The sunrise brought the wind, waking up the windmill. It started out slowly, a crooked paddle clicked on the frame.

“I love to move,” the wheel sang, clicking with rhythm, pleasantly at first.

“I can see so much farther than you.” It sang to the house. “Do you want to know what I see?” It didn’t wait for an answer. “They are building a new house on the hill to the east of us. The grass is getting green so I know the cows and the people will come back soon. It’s too bad they don’t fix you up, too. They could at least block your door so the cows don’t go in!”

The wind picked up and mill spun merrily in a building breeze, humming.

A bird lighted on one of the old house’s upper window sills, dribbling white down its side, making it look even more faded.

“At least birds don’t poop on me. If it weren’t for me, there would be no water around here. You never would have been built … our family never would have been able to live here. You know that, right?”

The windmill prattled on about its valuable contributions, most of them from the past. The house tuned it out, enjoying the warming sunshine.

“… and what about that time the bull chased Momma up my ladder? Whew, that was exciting! That mean old critter hit one of my legs so hard, he bent it. Pa built a fence around the house, after that. Remember how Momma built a short fence around my legs and called it the playpen, so she could have her babies outside with her. I loved watching those little ones play in the dirt.”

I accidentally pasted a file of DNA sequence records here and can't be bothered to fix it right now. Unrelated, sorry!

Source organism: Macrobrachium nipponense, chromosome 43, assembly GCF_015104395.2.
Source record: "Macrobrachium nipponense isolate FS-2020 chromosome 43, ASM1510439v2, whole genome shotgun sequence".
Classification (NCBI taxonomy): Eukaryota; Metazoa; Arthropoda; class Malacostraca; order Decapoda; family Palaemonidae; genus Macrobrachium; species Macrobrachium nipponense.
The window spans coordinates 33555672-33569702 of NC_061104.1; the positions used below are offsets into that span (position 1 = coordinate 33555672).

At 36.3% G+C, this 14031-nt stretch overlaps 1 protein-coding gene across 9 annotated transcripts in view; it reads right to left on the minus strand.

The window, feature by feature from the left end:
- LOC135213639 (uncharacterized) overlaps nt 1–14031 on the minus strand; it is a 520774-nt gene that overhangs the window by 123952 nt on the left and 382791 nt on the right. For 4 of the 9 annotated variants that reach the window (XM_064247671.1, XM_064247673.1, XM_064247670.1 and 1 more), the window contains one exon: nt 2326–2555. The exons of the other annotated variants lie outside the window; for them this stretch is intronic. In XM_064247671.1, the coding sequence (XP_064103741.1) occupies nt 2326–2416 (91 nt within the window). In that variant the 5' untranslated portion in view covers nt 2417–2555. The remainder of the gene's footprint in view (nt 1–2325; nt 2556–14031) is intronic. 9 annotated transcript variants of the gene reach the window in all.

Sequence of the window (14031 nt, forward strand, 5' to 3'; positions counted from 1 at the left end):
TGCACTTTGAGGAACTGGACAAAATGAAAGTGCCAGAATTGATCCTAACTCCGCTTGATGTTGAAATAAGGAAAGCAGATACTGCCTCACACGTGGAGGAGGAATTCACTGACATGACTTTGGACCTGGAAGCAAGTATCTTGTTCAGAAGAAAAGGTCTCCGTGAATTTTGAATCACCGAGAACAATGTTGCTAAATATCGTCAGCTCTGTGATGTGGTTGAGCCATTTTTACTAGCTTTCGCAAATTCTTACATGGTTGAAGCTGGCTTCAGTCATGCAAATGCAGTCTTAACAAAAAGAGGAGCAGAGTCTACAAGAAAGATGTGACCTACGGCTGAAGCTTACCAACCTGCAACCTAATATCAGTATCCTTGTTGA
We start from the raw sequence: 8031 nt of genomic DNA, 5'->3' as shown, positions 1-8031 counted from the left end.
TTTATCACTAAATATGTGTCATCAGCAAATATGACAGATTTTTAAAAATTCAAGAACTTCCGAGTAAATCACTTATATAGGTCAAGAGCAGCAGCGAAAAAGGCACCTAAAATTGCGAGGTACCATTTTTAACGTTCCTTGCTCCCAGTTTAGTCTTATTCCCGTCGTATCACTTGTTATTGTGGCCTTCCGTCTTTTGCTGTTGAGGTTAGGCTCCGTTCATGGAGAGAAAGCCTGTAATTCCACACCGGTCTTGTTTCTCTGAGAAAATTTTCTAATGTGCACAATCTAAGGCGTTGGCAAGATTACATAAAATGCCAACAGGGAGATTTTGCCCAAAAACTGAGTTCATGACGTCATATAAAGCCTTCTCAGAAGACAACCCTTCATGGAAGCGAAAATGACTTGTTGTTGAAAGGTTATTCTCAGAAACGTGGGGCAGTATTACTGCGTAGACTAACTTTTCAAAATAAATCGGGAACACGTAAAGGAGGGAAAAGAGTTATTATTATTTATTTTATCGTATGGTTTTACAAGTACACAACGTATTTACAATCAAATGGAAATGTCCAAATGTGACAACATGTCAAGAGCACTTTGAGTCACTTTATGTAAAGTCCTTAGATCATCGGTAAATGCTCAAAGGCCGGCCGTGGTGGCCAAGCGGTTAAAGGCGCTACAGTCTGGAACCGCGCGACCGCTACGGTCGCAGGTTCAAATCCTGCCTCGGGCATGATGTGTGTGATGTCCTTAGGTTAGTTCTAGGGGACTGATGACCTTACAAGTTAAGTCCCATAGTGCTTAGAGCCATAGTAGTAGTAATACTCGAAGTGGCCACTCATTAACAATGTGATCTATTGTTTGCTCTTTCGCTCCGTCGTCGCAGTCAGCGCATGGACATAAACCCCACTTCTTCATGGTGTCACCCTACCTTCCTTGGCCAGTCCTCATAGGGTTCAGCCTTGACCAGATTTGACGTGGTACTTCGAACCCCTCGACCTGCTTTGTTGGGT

The old house sighed, windless days were few and far between. Mice and birds may be messy, but they were quiet. The wind hit a lull and it was silent for a while, but it never lasted long enough. Sometimes the days seemed endless with the old mill’s reminiscing. The sun was only midmorning.

“Do you remember the big ones’ names? When they first came, they had different names, but after the babies came, they were always just Momma and Pa, even to each other.”

“I’ve always envied you, you know. You got to be there for their meals, for the births … and the deaths. I could hear some things through the windows and the walls, but you got to see everything, even to watch them sleep. I loved that year they decorated me as their Christmas tree. They held hands and sang Christmas carols to me. It was wonderful.”

The wind died and silence settled back over the yard, everyone basked in the noon sunlight and good memories. Even the inhabitants, sheltered within the house, were content to be still. The house remembered, but did not comment on what a lean Christmas that particular one had been for the family. Yet, the folks had seemed happy enough.

“Remember when Billy climbed my ladder … and fell? There was nothing I could do.” The wind blasted and the wheel clacked crazily for a few minutes. The house wondered why that loose paddle didn’t fly off. Finally the wind let up and the mill became legible again.

“He died.”

The house groaned, as though the memory were weighted. A tiny creak cried from within. The afternoon sun calmed the wind to a gentle, quiet breeze. Again, silence spread over the small plot that had once been a place where children played.